Nunavik residents want minimum age for off-road vehicles
Community input includes speed limits, mandatory training
KUUJJUAQ – Most Nunavimmiut say drivers of off-road vehicles, like all-terrain vehicles and snowmobiles, should be at least 16 years old if they’re operating them in communities.
And drivers should also receive training, wear helmets, and drive at 30 kilometres an hour in town, they say.
That’s what the majority of participants said in recent series of community consultations on off-road vehicles.
The report on these consultations, shared Sept. 14 at the Kativik Regional Government council meeting in Kuujjuaq, calls for:
* no age or speed limits on driving off-road vehicles outside communities or for traditional activities;
* more training on traffic rules, signage, and skills, particularly for youth;
* mandatory helmet use but not during traditional activities; and
* subsidized helmet distribution and a gradual phase-in of helmet use;
Now, you can see kids piled on ATVs racing around towns, with several passengers and no helmets.
Horrific accidents, which left a teenaged girl paralyzed and another youth gravely injured and burned, have taken place in Kuujjuaq over the past year.
Montreal trauma unit physicians say they see hundreds of severe injuries every year from off-road vehicle accidents in Nunavik, many involving youth.
A survey of students about off-road vehicles in Nunavik schools showed:
* most started driving at an average age of 8.5 years, mainly in the community, to joyride, visit friends and families or go to the store;
* more than three in four have had more than one passenger riding on their off-road vehicle, but the majority don’t find that a dangerous practice;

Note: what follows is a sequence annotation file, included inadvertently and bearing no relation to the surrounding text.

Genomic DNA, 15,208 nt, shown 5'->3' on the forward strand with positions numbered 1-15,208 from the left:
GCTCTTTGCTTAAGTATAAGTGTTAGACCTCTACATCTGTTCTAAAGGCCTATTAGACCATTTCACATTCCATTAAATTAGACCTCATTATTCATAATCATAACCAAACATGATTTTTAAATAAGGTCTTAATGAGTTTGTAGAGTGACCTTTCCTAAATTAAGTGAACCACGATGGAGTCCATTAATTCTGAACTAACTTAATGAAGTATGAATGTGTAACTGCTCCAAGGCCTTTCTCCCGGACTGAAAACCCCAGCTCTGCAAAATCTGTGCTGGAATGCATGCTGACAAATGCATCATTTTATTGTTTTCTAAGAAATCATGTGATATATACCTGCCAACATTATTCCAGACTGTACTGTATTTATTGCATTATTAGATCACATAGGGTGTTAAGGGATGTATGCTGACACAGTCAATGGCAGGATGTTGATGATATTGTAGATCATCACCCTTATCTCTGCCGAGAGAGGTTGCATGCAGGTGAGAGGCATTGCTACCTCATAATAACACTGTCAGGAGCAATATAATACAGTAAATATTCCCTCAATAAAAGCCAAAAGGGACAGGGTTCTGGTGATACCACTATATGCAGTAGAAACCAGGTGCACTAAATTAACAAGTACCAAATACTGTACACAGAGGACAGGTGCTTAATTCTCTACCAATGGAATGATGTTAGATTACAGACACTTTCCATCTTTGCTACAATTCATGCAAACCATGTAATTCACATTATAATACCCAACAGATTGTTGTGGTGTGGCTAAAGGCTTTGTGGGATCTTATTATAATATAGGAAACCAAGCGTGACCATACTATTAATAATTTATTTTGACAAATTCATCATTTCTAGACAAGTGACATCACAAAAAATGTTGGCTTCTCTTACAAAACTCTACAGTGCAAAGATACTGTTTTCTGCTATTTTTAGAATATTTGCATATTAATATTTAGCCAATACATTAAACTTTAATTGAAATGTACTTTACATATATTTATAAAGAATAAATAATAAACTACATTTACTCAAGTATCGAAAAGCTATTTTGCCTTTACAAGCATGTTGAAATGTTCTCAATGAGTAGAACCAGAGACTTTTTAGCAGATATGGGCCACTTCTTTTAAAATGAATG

* about half have had been involved in an accident when carrying a passenger;
* two in three know someone who has been severely injured or killed in an accident; and,
* nearly half are against helmets but most would wear helmets “if everyone else did.”
Operational issues also broached in the public consultations, with most participants saying they want to limit noise, driving under the influence and put limits the number of passengers and speeding.
The majority also said they want to see more signage, sidewalks for pedestrians and increased safety- but not outside communities during traditional activities.
They also asked that for awareness campaigns, more education, particularly for youth, on proper driving and consequences of accidents, and a transportation management office in Nunavik.
Enforcement of Quebec’s highway safety code remains a challenge in Nunavik, because of the climate, the remoteness of the communities and the way ATVs and snowmobiles are used in the region.
To date, municipal bylaws have not been successful in curbing local driving infractions, but a new bylaw will see police receive the responsibility for stopping joy riders in the communities, said KRG lawyer Eve-Marie Préfontaine.
By Quebec law, all Nunavik ATV and snowmobile drivers and their passengers should be over 16, wear helmets and respect speed limits.
The KRG and Makivik Corp. say it won’t be possible to oblige Nunavimmiut to wear helmets unless Quebec laws take the wide use of off-highway vehicles in Nunavik into account.
A report from the consultation will be tabled to Quebec’s transport department in November. The next step is to develop an implementation plan for an awareness plan on off-road vehicle safety and use.